Conflicting Relationship Between Obesity and Cancer Risk

Dawn O'Shea

September 01, 2021

Higher adiposity may increase the risk of non-hormonal cancer but lower the risk of some hormone-related cancers, according to an analysis of participants in the UK biobank.

While observational and Mendelian randomisation (MR) studies suggest a link between obesity and cancer, it remains unclear if these associations are dependent on related metabolic abnormalities.

A study published in the  International Journal of Obesity  used data from 321,472 biobank participants, which included 30,561 cases of obesity-related cancer. Three genetic instruments were developed which reflected higher adiposity together with either unfavourable (82 single nucleotide polymorphisms [SNPs]), favourable (25 SNPs) or neutral (24 SNPs) metabolic profile to examine the association with 14 types of cancer, previously thought to be associated with obesity.

All genetic instruments had a strong association with body mass index. The instrument reflecting unfavourable adiposity was also associated with higher C-reactive protein, HbA1c and adverse lipid profile, whereas the instrument reflecting metabolically favourable adiposity was associated with lower HbA1c and a favourable lipid profile.

In MR-inverse-variance weighted analysis, unfavourable adiposity was associated with an increased risk of non-hormonal cancers (OR, 1.22; 95% CI, 1.08-1.38) but a lower risk of hormonal cancers (OR, 0.80; 95% CI, 0.72-0.89).

Analyses suggested causal increases in the risk of multiple myeloma (OR, 1.36; 95% CI, 1.09- 1.70) and endometrial cancer (OR, 1.77; 95% CI, 1.16-2.68) with unfavourable adiposity but lower risks of breast (OR, 0.72; 95% CI, 0.61-0.83) and prostate cancer (OR, 0.81; 95% CI, 0.68-0.97).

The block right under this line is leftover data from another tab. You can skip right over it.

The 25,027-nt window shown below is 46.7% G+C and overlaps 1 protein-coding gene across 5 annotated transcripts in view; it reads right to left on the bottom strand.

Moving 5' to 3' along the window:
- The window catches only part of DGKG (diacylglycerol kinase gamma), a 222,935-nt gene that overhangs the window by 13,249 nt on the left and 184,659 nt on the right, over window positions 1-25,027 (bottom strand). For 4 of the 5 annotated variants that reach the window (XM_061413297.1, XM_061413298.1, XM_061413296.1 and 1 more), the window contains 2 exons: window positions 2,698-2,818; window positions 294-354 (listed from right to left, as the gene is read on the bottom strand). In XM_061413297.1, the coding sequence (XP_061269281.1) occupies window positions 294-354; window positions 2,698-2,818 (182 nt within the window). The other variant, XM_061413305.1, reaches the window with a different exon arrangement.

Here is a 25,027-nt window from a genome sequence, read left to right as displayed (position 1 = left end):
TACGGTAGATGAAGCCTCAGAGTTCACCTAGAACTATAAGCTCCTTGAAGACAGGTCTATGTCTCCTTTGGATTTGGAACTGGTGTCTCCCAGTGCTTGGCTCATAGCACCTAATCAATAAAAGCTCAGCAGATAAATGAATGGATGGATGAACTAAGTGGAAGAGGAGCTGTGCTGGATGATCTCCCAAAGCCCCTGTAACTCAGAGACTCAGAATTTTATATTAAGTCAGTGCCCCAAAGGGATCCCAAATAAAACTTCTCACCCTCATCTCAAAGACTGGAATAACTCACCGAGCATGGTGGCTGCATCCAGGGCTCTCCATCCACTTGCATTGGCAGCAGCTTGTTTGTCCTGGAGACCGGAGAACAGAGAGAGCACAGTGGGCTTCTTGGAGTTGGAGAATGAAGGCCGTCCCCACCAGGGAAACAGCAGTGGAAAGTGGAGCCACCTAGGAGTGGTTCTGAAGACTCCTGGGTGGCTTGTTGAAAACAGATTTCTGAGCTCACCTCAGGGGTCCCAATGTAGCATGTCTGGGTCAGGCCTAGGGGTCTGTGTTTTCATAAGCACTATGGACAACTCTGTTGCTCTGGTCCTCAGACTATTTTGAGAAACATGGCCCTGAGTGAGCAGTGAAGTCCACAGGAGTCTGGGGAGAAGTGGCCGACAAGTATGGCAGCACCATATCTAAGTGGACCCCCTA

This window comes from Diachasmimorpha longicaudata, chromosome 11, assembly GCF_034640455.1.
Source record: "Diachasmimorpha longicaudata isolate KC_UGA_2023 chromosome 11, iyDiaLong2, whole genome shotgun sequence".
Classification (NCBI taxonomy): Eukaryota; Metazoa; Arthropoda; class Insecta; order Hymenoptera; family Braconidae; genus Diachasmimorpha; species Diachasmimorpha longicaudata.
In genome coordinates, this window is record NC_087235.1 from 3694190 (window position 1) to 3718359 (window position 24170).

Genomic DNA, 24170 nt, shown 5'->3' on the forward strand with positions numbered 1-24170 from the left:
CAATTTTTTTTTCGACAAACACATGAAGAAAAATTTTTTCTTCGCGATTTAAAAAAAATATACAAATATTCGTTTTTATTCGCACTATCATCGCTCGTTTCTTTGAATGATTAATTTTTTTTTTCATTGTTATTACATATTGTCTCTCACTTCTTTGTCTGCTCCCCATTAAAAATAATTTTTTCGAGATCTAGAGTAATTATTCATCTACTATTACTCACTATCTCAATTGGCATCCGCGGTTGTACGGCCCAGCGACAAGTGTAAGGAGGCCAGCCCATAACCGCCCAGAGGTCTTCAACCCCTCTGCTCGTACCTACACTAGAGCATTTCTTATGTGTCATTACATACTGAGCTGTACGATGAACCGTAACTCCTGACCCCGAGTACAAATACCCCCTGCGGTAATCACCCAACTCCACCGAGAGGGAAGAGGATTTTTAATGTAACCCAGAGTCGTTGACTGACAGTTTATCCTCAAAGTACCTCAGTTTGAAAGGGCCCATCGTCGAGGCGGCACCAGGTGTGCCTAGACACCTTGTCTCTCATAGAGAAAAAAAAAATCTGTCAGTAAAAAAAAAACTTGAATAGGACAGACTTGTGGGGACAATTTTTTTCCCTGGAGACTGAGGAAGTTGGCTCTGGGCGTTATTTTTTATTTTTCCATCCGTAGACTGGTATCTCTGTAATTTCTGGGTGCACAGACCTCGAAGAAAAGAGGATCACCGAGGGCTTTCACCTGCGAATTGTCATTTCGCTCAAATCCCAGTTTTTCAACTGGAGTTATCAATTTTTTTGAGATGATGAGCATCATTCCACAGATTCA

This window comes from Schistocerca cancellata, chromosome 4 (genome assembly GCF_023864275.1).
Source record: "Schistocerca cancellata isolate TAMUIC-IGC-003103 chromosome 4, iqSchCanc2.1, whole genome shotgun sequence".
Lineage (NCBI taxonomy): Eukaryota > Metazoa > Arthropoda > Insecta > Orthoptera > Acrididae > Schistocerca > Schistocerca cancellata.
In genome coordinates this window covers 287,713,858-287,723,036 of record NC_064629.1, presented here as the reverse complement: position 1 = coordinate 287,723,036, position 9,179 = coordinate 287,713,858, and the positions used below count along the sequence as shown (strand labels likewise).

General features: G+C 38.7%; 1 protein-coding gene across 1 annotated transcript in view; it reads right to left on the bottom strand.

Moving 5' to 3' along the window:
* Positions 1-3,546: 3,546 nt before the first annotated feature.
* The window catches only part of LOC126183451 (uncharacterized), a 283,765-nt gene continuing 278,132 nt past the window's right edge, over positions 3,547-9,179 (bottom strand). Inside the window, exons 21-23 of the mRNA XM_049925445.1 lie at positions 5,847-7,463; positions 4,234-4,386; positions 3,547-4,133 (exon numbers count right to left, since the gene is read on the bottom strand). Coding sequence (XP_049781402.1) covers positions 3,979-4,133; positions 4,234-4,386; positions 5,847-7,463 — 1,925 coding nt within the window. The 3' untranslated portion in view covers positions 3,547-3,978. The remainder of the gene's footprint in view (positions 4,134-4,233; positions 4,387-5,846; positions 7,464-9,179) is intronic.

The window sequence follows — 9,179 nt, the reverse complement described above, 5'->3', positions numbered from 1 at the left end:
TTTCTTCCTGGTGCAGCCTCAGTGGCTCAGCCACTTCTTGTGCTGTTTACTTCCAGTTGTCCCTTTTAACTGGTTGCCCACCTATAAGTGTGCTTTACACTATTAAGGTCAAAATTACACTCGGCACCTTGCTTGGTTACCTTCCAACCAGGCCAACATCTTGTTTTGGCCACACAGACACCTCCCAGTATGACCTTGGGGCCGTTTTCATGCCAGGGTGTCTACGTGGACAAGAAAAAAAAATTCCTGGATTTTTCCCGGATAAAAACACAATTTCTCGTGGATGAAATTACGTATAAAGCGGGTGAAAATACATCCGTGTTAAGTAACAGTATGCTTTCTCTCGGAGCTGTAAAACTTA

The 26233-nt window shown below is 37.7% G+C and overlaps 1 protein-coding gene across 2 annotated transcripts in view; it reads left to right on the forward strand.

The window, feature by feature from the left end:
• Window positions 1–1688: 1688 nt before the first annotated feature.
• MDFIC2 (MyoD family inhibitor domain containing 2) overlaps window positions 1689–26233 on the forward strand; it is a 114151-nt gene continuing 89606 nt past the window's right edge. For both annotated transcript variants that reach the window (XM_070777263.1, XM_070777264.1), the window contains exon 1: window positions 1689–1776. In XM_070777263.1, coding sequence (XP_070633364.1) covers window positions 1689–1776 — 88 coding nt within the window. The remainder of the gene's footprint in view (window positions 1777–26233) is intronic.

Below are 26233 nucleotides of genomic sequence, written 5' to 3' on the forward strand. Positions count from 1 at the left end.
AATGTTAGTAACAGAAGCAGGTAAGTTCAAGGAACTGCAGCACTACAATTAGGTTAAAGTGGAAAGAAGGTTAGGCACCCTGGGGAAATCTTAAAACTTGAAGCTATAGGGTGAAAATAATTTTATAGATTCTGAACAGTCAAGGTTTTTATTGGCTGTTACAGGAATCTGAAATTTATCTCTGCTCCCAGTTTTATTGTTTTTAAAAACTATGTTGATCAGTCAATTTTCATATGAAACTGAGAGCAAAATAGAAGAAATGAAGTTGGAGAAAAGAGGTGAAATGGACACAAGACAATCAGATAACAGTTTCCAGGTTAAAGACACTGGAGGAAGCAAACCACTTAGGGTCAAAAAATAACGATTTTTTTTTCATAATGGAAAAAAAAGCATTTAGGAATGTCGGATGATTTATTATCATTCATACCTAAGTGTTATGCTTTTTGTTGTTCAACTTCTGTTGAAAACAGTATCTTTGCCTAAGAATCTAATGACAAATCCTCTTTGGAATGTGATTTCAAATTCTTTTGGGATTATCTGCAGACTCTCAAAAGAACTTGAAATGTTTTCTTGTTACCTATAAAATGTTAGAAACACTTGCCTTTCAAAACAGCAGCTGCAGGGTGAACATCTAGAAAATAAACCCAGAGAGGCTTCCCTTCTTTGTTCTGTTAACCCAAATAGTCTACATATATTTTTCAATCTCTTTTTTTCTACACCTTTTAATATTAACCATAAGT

These findings conflict with observational studies which have reported that obesity is associated with an increased risk of prostate and postmenopausal breast cancer. The authors suggest that the discrepancy between observational and MR studies may be related to the genetic instruments used in this study which reflect subtle life-long exposure to adiposity rather than current levels of adiposity or obesity.

Favourable or neutral adiposity were not associated with the odds of any individual cancer.

The findings suggest that the presence of metabolic abnormalities might aggravate the adverse effects of higher adiposity on cancer. The authors said it is possible that genetically predicted adiposity may better capture differences at the key stages of hormonal development, and thereby, have a differing effect on hormone-dependent cancers compared with adult obesity.

They said further studies are warranted to investigate whether interventions on adverse metabolic health may help to alleviate obesity-related cancer risk.

 

Ahmed M, Mulugeta A, Lee SH, Mäkinen VP, Boyle T, Hyppönen E. Adiposity and cancer: a Mendelian randomization analysis in the UK biobank. Int J Obes (Lond). 2021 Aug 27 [Epub ahead of print]. doi: 10.1038/s41366-021-00942-y. PMID: 34453097

This article originally appeared on Univadis, part of the Medscape Professional Network.

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